ChickamaugaSeptember 18-20, 186334,624
WildernessMay 5-7, 186429,800
ChancellorsvilleMay 1-4, 186324,000
ShilohApril 6-7, 186223,746
AntietamSeptember 17, 186222,717

Reasons for the Battle of Antietam Casualties
The reasons for the horrific number of casualties at the Battle of Antietam were due to the dense foggy weather conditions on the day of the conflict, made even worse by the thick smoke of gun fire, the vast number of artillery pieces involved, the desperate but determined actions of the Union and Confederacy. And finally the intense, close-quarter fighting of the troops on both sides that resulted in the high casualties of Americaís bloodiest day. The Battle of Antietam Union casualties, and those of many other battles during the Civil War, would have been even higher had it not been for the efforts of Jonathan Letterman, the "Father of Modern Battlefield Medicine."

Battle of Antietam Casualties: Dr. Jonathan Letterman, "Father of Modern Battlefield Medicine"
The systems and techniques required for the battlefield treatment of casualties only began during the Civil War and were pioneered by the army surgeon Dr. Jonathan Letterman (1824-1872). During the American Civil War Dr. Letterman was assigned to the Army of the Potomac. He witnessed the carnage of the early battlefields following which wounded and dying soldiers would be left suffering from excruciating wounds, thirst and exposure. Their only chance of survival was if a comrade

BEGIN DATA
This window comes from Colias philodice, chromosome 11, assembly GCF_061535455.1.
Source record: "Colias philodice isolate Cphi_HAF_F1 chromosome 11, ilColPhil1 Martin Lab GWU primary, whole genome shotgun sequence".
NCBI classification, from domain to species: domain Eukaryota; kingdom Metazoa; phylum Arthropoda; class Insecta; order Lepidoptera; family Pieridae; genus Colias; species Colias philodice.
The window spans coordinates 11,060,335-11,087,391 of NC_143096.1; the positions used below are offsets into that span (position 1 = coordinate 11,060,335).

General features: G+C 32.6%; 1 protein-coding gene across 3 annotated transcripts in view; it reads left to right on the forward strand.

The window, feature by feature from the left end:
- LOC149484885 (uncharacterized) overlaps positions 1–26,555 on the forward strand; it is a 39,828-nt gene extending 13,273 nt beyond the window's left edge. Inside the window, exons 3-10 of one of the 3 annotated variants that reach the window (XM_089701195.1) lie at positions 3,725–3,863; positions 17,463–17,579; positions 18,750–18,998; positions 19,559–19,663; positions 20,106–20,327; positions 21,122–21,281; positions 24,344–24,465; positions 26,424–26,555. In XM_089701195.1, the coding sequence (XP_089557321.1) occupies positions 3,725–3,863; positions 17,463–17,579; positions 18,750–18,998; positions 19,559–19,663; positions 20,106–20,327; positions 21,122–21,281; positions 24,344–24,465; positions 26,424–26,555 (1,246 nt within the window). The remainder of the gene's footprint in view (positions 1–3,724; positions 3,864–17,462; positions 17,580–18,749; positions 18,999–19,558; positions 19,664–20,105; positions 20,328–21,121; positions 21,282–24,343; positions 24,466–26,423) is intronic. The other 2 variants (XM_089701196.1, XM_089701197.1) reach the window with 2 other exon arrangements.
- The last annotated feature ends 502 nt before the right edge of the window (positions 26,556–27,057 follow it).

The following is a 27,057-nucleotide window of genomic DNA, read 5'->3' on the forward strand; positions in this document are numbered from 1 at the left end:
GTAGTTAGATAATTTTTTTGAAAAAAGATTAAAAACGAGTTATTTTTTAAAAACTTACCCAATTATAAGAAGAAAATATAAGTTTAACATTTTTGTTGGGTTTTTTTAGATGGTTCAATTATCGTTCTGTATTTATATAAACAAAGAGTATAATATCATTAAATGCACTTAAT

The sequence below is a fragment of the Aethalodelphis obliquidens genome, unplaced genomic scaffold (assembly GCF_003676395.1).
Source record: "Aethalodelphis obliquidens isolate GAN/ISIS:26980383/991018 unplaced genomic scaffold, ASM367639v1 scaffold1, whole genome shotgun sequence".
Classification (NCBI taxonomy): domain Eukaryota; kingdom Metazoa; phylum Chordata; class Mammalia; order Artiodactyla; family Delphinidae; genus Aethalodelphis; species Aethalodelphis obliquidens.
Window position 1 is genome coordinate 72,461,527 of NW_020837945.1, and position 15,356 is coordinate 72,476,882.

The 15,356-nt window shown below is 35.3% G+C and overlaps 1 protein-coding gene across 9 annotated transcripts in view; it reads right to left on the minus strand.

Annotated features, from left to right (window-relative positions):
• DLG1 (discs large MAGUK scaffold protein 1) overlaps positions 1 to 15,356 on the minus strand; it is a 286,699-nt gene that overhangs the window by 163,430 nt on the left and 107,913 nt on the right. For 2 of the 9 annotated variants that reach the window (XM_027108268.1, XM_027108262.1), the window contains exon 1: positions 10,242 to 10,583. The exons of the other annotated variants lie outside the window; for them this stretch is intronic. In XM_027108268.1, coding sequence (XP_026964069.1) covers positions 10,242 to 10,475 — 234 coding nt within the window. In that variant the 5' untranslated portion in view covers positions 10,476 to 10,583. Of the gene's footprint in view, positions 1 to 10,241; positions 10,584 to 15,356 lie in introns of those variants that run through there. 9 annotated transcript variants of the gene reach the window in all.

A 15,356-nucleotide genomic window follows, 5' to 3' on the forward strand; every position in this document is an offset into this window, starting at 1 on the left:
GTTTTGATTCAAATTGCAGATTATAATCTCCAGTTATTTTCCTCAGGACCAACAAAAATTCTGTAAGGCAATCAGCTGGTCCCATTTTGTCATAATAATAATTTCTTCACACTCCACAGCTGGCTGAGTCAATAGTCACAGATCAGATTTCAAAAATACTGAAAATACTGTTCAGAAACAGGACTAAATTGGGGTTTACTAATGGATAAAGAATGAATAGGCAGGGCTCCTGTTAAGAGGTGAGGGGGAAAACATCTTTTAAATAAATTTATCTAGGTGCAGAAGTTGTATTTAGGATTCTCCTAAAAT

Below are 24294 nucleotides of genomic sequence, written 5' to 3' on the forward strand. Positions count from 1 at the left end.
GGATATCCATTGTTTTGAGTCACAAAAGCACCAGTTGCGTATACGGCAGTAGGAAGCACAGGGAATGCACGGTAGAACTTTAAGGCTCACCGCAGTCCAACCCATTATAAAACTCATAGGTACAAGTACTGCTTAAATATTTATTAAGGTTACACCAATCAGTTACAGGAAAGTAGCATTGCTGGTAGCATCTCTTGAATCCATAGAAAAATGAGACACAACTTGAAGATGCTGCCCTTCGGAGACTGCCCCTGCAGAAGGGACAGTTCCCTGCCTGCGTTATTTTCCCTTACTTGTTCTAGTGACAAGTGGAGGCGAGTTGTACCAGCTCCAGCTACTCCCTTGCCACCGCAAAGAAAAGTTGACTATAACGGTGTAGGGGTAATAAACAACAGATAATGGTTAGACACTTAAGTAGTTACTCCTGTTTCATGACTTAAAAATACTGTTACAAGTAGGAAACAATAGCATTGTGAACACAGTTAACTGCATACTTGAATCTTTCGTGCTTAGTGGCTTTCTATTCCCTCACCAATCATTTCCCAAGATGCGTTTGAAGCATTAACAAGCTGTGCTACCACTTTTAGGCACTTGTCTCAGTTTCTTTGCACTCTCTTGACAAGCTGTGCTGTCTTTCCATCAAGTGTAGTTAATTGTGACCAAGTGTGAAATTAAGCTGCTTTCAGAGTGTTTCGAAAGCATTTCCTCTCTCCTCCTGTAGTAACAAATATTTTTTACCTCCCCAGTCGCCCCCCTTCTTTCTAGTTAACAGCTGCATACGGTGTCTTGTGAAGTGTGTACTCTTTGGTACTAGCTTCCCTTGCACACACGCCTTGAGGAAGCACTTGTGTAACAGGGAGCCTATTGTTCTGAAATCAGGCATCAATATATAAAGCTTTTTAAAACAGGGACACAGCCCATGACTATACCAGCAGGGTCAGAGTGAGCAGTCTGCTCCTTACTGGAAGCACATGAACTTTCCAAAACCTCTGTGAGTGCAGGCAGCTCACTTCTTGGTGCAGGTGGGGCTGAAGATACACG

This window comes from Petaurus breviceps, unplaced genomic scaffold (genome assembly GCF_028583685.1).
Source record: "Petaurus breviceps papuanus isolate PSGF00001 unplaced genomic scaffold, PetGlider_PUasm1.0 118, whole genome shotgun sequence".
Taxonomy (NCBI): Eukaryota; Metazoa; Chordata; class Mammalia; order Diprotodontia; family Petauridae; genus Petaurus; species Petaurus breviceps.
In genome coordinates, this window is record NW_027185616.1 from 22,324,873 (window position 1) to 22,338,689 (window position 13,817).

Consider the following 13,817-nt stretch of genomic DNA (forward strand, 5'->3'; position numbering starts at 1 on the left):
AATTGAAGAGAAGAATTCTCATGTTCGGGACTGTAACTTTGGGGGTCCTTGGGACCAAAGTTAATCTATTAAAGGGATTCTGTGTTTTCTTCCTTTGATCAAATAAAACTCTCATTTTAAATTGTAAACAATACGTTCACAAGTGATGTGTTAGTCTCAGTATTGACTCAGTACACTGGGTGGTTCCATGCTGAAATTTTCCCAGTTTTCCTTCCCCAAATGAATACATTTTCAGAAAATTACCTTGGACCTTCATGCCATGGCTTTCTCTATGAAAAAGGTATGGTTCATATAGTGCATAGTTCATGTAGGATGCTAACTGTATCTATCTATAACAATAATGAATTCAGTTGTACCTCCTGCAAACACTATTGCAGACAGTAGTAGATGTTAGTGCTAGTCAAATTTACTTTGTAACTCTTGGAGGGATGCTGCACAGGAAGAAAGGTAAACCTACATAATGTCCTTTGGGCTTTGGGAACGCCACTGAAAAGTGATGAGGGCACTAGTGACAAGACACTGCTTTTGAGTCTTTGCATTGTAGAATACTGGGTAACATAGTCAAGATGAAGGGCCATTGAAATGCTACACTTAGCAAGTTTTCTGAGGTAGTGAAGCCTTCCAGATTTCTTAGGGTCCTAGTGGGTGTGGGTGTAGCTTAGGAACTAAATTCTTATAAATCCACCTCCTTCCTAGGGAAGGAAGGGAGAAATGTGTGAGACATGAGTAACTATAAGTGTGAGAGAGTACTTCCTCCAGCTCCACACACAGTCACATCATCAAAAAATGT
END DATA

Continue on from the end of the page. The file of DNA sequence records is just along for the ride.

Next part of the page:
carried them off the battlefield field or when one of the few stretcher bearers were able to help the casualties. In 1862 Letterman was appointed medical director of the Union army. It had taken a week to remove the casualties from the battlefield following the Second Battle of Bull Run.

Battle of Antietam Casualties: Field Hospital

Battle of Antietam Casualties: Field Hospital

Battle of Antietam Casualties
Dr. Jonathan Letterman then pioneered the very first military Ambulance Corps that would be responsible for saving many soldiers from dying horrible, lingering deaths on the battlefield. Dr. Letterman earned the name "Father of Modern Battlefield Medicine" by instituting a 'triage' system when dealing with casualties. Men were trained in the concept and process of 'triage' which was a system to identify priorities in casualties, designed to maximize the number of survivors.